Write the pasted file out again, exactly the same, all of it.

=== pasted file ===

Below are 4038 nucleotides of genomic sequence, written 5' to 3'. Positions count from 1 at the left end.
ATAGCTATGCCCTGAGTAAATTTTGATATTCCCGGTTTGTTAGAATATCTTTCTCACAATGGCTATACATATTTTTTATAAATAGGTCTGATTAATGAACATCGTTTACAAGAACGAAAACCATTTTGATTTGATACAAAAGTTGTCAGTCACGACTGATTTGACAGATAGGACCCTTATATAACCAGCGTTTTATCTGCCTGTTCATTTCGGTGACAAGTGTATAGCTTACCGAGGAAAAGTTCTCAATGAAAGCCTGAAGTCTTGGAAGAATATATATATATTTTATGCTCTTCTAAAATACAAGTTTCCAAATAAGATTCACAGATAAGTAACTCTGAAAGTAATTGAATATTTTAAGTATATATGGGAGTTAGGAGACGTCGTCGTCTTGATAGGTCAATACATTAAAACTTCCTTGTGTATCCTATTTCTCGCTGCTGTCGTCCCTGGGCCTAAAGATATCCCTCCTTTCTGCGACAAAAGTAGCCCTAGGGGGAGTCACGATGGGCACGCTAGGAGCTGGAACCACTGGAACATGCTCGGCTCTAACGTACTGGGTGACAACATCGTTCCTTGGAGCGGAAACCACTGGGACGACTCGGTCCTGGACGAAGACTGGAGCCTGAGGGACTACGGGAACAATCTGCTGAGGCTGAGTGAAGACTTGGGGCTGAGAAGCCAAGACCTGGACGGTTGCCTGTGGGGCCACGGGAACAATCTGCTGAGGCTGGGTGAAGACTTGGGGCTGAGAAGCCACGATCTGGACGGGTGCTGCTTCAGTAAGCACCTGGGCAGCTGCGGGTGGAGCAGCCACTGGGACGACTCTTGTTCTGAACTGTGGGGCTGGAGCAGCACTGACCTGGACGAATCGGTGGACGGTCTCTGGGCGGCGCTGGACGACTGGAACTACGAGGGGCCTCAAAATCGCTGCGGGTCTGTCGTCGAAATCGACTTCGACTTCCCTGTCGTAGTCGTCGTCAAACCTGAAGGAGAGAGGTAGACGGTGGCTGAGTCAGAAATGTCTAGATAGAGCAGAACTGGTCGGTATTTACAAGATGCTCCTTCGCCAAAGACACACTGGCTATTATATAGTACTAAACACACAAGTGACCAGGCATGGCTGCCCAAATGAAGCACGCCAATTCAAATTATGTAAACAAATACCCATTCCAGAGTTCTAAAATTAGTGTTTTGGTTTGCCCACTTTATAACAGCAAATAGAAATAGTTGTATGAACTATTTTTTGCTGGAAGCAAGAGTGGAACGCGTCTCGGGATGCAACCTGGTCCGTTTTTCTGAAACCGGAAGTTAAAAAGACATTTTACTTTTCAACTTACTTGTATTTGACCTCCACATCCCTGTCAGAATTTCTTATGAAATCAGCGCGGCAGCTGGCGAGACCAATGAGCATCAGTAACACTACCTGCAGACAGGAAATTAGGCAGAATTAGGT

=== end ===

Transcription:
Below are 4038 nucleotides of genomic sequence, written 5' to 3'. Positions count from 1 at the left end.
ATAGCTATGCCCTGAGTAAATTTTGATATTCCCGGTTTGTTAGAATATCTTTCTCACAATGGCTATACATATTTTTTATAAATAGGTCTGATTAATGAACATCGTTTACAAGAACGAAAACCATTTTGATTTGATACAAAAGTTGTCAGTCACGACTGATTTGACAGATAGGACCCTTATATAACCAGCGTTTTATCTGCCTGTTCATTTCGGTGACAAGTGTATAGCTTACCGAGGAAAAGTTCTCAATGAAAGCCTGAAGTCTTGGAAGAATATATATATATTTTATGCTCTTCTAAAATACAAGTTTCCAAATAAGATTCACAGATAAGTAACTCTGAAAGTAATTGAATATTTTAAGTATATATGGGAGTTAGGAGACGTCGTCGTCTTGATAGGTCAATACATTAAAACTTCCTTGTGTATCCTATTTCTCGCTGCTGTCGTCCCTGGGCCTAAAGATATCCCTCCTTTCTGCGACAAAAGTAGCCCTAGGGGGAGTCACGATGGGCACGCTAGGAGCTGGAACCACTGGAACATGCTCGGCTCTAACGTACTGGGTGACAACATCGTTCCTTGGAGCGGAAACCACTGGGACGACTCGGTCCTGGACGAAGACTGGAGCCTGAGGGACTACGGGAACAATCTGCTGAGGCTGAGTGAAGACTTGGGGCTGAGAAGCCAAGACCTGGACGGTTGCCTGTGGGGCCACGGGAACAATCTGCTGAGGCTGGGTGAAGACTTGGGGCTGAGAAGCCACGATCTGGACGGGTGCTGCTTCAGTAAGCACCTGGGCAGCTGCGGGTGGAGCAGCCACTGGGACGACTCTTGTTCTGAACTGTGGGGCTGGAGCAGCACTGACCTGGACGAATCGGTGGACGGTCTCTGGGCGGCGCTGGACGACTGGAACTACGAGGGGCCTCAAAATCGCTGCGGGTCTGTCGTCGAAATCGACTTCGACTTCCCTGTCGTAGTCGTCGTCAAACCTGAAGGAGAGAGGTAGACGGTGGCTGAGTCAGAAATGTCTAGATAGAGCAGAACTGGTCGGTATTTACAAGATGCTCCTTCGCCAAAGACACACTGGCTATTATATAGTACTAAACACACAAGTGACCAGGCATGGCTGCCCAAATGAAGCACGCCAATTCAAATTATGTAAACAAATACCCATTCCAGAGTTCTAAAATTAGTGTTTTGGTTTGCCCACTTTATAACAGCAAATAGAAATAGTTGTATGAACTATTTTTTGCTGGAAGCAAGAGTGGAACGCGTCTCGGGATGCAACCTGGTCCGTTTTTCTGAAACCGGAAGTTAAAAAGACATTTTACTTTTCAACTTACTTGTATTTGACCTCCACATCCCTGTCAGAATTTCTTATGAAATCAGCGCGGCAGCTGGCGAGACCAATGAGCATCAGTAACACTACCTGCAGACAGGAAATTAGGCAGAATTAGGT